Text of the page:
Two weeks ago (give or take), my husband caught his annual spring cold. (He struggles with seasonal allergies, but this was a different animal altogether.) I plied him with tea and spicy soup, slept in the guest room for two nights to avoid the germs, and thought I was in the clear.
Last Sunday, I started coughing and sneezing. On Monday, I woke up feeling generally crummy. Yep: I caught the cold. And I still had to force myself to call in sick.
I always feel absurdly guilty taking a sick day if I’m not deathly ill – not battling a stomach bug or the flu or something more serious. This time, even though I felt awful, it really was just a cold. Did I need a sick day? Would my colleagues think I was a total wimp for staying home? Shouldn’t I just get dressed, trudge to the subway, and power through?
I looked at my work calendar. No meetings; no urgent deadlines. I had a dozen or more sick days stockpiled (since I take them so rarely). Plus, it was grey and cold outside. And I knew – and could hear my mother’s voice saying – that I’d get well faster if I stayed home to rest.
So I emailed my boss, turned off my computer, and crawled back into bed. (As J pointed out, my colleagues were probably grateful I didn’t share my germs with the entire office.)
The next day, I felt no better – if anything, a little worse. I debated with myself, called in sick again, and then proceeded to have a minor existential crisis. Could they get along without me at work for a couple of days? (Of course they could.) But if that’s true, is my work really that important? Am I doing anything truly worthwhile? Am I replaceable? Related: what kind of world is it where we have to apologize for taking care of ourselves? Why can’t we just admit it when we’re sick and need a little TLC?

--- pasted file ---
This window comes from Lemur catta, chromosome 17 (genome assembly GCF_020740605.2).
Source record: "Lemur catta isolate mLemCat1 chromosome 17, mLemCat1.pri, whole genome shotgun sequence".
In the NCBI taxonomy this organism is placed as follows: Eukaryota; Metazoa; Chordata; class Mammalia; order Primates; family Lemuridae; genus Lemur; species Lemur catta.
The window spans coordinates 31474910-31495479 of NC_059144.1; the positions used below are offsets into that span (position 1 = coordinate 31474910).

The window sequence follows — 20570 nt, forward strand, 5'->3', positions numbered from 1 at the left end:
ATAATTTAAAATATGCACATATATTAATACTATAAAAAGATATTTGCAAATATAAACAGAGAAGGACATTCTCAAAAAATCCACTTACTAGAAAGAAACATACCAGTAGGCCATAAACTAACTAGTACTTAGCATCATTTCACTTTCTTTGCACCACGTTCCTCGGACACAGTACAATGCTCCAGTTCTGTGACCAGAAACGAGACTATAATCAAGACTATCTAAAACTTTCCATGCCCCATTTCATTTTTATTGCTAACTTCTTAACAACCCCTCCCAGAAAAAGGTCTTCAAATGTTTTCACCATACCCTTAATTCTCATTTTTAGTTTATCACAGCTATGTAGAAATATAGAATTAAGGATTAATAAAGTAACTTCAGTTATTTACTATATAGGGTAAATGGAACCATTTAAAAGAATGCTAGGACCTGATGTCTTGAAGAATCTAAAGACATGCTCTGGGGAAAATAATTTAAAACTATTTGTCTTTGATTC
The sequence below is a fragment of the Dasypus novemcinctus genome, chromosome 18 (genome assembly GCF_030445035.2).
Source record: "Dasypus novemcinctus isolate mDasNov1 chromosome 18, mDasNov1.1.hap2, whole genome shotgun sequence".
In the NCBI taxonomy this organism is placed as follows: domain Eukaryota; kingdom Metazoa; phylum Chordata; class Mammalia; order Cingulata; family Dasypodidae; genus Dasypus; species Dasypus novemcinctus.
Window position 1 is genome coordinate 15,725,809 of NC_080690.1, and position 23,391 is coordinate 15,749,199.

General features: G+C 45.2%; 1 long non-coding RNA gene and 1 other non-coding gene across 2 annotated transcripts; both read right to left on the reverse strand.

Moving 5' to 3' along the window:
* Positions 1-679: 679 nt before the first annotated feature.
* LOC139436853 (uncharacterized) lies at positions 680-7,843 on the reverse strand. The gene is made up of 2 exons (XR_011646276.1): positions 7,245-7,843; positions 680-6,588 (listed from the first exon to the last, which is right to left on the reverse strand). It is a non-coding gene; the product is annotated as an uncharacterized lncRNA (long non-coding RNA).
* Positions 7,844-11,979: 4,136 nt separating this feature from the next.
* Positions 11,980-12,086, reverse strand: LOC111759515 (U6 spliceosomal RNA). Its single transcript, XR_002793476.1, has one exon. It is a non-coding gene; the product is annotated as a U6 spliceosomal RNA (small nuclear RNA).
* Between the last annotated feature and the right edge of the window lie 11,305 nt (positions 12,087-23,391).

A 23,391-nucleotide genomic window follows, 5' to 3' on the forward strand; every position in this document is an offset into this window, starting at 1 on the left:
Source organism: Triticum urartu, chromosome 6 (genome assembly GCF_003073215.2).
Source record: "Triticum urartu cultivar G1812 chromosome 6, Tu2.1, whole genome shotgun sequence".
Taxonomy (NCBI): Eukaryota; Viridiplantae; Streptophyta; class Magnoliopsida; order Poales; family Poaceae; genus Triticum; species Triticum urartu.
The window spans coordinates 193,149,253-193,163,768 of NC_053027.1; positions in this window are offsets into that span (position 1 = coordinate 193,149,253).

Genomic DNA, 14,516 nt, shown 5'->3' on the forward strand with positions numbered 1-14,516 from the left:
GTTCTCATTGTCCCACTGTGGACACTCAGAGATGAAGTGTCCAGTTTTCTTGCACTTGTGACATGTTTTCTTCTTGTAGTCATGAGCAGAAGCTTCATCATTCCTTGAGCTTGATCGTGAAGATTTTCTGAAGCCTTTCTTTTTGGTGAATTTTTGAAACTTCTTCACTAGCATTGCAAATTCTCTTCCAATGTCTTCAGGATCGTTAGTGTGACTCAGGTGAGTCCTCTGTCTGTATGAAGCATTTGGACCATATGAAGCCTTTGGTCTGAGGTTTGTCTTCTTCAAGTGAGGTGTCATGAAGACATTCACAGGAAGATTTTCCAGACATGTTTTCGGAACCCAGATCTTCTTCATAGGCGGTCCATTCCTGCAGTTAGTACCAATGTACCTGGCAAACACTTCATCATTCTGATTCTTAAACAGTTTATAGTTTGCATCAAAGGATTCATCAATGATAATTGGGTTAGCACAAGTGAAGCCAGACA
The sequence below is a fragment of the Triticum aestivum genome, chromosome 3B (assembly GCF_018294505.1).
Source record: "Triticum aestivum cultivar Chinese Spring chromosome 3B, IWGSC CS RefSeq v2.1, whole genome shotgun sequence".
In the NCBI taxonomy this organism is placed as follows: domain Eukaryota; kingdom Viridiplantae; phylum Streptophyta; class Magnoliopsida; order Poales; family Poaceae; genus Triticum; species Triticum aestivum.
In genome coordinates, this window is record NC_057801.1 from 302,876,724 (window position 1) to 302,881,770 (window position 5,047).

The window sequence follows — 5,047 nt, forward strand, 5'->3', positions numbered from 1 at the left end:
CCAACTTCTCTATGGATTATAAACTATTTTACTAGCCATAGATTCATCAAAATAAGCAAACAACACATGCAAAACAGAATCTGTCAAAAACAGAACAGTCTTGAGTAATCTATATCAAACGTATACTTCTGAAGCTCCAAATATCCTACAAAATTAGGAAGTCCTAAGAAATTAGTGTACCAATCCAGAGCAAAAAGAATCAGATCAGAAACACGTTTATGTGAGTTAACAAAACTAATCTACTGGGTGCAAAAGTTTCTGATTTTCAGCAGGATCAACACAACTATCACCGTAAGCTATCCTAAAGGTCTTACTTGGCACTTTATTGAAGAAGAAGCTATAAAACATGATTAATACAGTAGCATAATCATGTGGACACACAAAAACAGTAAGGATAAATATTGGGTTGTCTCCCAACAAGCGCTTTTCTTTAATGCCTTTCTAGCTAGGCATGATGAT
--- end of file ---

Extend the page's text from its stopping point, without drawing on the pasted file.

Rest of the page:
(I do know that paid sick time is a privilege. My husband doesn’t have it, since he does fee-for-service therapy work. Believe me, I’m grateful to have sick days. I just tend to freak out a little bit about taking them.)
Once I decided to call in sick, though, I was able to slow down and take care of myself. I made a spicy chicken curry on Monday night, and chicken enchilada soup (in the Crock-Pot, lest you think I got too ambitious) on Tuesday. I’ve been mainlining tea and water and honey-lemon cough drops. I padded around the apartment wrapped in my robe and leggings, catnapping and reading (and coughing). I spent a couple of evenings curled up on the couch, knitting and watching Mary Tyler Moore.
I talk a lot about self-care and gentleness – but I’m not always good at practicing it on myself. (That’s part of the reason I chose gentle as my word for this year.) I get sick so rarely that I sometimes forget what it’s like to be forced to rest. And – though I could have done without the cough and congestion – I admit that it can be good to slow down, be totally unproductive, and take care of myself.
Last week, self-care looked like listening to my body: hot showers, fruit smoothies, lots of tea, propping myself up on an extra pillow at night (so I could breathe). It looked like stepping back from the to-do list and all the expectations I place on myself. And on Thursday, it looked like a glass of wine and a long chat with a friend after work (those re-entry days always feel extra-long).
This week, I’m easing back into my routine and taking it slow. And trying to remember – again – to be gentle with myself.
Do you struggle with self-care – even when you’re sick?